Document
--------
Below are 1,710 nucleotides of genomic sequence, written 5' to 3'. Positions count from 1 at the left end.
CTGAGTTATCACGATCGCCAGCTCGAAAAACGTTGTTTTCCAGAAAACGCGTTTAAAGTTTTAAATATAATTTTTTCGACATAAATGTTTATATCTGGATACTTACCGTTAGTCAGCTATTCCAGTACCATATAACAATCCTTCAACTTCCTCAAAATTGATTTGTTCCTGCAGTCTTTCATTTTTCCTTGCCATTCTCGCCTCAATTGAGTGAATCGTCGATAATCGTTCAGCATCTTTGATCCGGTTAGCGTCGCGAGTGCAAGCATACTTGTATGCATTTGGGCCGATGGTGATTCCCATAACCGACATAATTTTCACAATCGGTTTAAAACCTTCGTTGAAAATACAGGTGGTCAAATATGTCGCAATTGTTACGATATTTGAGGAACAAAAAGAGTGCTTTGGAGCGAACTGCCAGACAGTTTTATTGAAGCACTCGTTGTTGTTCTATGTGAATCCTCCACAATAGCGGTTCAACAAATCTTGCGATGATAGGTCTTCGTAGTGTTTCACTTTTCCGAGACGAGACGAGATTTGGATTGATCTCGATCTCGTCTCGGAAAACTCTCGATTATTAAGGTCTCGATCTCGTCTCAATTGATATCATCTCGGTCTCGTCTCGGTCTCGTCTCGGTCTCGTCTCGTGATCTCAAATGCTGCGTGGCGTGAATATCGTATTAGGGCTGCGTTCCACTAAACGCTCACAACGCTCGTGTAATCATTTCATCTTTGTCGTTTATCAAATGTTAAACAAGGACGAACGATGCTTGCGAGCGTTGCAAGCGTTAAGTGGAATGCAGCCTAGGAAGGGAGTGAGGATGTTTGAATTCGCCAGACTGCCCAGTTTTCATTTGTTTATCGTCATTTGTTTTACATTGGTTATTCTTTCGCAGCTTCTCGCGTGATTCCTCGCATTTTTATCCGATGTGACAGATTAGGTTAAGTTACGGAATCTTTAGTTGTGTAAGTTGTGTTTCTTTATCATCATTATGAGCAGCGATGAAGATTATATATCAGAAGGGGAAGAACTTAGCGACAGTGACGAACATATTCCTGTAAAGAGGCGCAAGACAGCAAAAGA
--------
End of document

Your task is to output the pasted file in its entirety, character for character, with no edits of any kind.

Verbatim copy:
Below are 1,710 nucleotides of genomic sequence, written 5' to 3'. Positions count from 1 at the left end.
CTGAGTTATCACGATCGCCAGCTCGAAAAACGTTGTTTTCCAGAAAACGCGTTTAAAGTTTTAAATATAATTTTTTCGACATAAATGTTTATATCTGGATACTTACCGTTAGTCAGCTATTCCAGTACCATATAACAATCCTTCAACTTCCTCAAAATTGATTTGTTCCTGCAGTCTTTCATTTTTCCTTGCCATTCTCGCCTCAATTGAGTGAATCGTCGATAATCGTTCAGCATCTTTGATCCGGTTAGCGTCGCGAGTGCAAGCATACTTGTATGCATTTGGGCCGATGGTGATTCCCATAACCGACATAATTTTCACAATCGGTTTAAAACCTTCGTTGAAAATACAGGTGGTCAAATATGTCGCAATTGTTACGATATTTGAGGAACAAAAAGAGTGCTTTGGAGCGAACTGCCAGACAGTTTTATTGAAGCACTCGTTGTTGTTCTATGTGAATCCTCCACAATAGCGGTTCAACAAATCTTGCGATGATAGGTCTTCGTAGTGTTTCACTTTTCCGAGACGAGACGAGATTTGGATTGATCTCGATCTCGTCTCGGAAAACTCTCGATTATTAAGGTCTCGATCTCGTCTCAATTGATATCATCTCGGTCTCGTCTCGGTCTCGTCTCGGTCTCGTCTCGTGATCTCAAATGCTGCGTGGCGTGAATATCGTATTAGGGCTGCGTTCCACTAAACGCTCACAACGCTCGTGTAATCATTTCATCTTTGTCGTTTATCAAATGTTAAACAAGGACGAACGATGCTTGCGAGCGTTGCAAGCGTTAAGTGGAATGCAGCCTAGGAAGGGAGTGAGGATGTTTGAATTCGCCAGACTGCCCAGTTTTCATTTGTTTATCGTCATTTGTTTTACATTGGTTATTCTTTCGCAGCTTCTCGCGTGATTCCTCGCATTTTTATCCGATGTGACAGATTAGGTTAAGTTACGGAATCTTTAGTTGTGTAAGTTGTGTTTCTTTATCATCATTATGAGCAGCGATGAAGATTATATATCAGAAGGGGAAGAACTTAGCGACAGTGACGAACATATTCCTGTAAAGAGGCGCAAGACAGCAAAAGA